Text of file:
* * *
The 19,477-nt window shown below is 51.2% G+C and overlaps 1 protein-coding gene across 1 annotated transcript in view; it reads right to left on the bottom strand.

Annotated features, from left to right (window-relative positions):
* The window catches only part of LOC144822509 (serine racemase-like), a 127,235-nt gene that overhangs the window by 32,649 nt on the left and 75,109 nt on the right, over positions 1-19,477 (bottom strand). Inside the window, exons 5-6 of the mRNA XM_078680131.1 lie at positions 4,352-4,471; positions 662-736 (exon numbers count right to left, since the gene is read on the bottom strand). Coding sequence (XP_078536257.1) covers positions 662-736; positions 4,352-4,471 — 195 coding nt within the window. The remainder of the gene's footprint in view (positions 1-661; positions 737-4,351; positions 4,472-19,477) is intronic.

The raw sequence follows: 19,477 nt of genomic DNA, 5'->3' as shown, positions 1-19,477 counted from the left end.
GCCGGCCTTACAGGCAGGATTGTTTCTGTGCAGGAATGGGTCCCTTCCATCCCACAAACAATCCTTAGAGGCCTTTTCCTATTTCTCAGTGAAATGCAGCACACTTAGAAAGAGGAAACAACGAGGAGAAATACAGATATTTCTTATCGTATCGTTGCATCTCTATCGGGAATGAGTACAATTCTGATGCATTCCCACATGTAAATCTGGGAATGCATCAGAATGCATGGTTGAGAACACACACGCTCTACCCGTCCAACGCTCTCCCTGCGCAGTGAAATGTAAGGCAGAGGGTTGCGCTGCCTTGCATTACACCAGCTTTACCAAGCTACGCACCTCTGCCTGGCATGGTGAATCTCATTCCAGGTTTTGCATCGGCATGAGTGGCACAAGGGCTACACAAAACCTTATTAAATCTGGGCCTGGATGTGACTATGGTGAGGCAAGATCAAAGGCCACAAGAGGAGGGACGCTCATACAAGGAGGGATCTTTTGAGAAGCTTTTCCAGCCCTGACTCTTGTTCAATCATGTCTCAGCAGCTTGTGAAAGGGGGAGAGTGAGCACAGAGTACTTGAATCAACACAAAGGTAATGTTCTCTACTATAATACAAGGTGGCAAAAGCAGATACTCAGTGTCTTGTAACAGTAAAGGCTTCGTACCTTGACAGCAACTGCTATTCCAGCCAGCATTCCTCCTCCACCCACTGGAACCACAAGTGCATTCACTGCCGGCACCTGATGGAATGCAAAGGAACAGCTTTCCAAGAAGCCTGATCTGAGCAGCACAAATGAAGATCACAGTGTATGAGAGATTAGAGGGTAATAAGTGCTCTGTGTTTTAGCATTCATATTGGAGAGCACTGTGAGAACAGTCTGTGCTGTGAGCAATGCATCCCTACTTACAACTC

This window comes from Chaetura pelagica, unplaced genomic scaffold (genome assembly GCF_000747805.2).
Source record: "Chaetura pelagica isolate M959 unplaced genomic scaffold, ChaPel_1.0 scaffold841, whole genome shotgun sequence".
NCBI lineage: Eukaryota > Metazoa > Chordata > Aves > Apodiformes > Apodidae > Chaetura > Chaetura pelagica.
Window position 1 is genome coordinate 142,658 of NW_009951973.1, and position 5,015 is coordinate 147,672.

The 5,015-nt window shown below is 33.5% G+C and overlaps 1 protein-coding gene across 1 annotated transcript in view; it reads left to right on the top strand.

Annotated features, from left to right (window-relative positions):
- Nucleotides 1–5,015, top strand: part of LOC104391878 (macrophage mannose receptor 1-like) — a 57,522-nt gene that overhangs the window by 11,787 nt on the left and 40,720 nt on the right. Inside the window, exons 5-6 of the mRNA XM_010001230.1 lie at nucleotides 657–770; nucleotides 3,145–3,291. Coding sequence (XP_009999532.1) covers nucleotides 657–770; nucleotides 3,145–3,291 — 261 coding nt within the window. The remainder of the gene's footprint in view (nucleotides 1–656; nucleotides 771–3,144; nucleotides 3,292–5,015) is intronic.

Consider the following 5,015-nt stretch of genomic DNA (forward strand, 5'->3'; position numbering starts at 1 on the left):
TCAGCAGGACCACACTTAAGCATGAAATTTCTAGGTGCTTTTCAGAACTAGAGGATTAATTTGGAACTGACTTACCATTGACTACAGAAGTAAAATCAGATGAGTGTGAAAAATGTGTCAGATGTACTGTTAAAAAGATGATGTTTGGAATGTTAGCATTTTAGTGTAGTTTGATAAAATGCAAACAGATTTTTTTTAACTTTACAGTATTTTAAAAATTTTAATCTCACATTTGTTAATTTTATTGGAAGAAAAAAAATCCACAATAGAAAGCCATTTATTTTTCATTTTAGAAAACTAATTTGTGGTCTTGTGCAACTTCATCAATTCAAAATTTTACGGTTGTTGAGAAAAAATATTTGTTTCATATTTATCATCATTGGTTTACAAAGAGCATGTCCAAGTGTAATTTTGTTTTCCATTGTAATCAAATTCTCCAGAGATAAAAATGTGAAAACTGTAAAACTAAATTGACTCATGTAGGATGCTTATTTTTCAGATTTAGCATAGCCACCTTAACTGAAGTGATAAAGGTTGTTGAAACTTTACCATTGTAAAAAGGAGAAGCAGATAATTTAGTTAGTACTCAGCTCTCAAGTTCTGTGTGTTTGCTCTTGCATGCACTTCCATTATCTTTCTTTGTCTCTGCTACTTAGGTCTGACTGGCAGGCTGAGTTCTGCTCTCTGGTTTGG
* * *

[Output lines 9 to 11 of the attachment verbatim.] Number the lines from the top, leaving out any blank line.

Window position 1 is genome coordinate 142,658 of NW_009951973.1, and position 5,015 is coordinate 147,672.

The 5,015-nt window shown below is 33.5% G+C and overlaps 1 protein-coding gene across 1 annotated transcript in view; it reads left to right on the top strand.

Annotated features, from left to right (window-relative positions):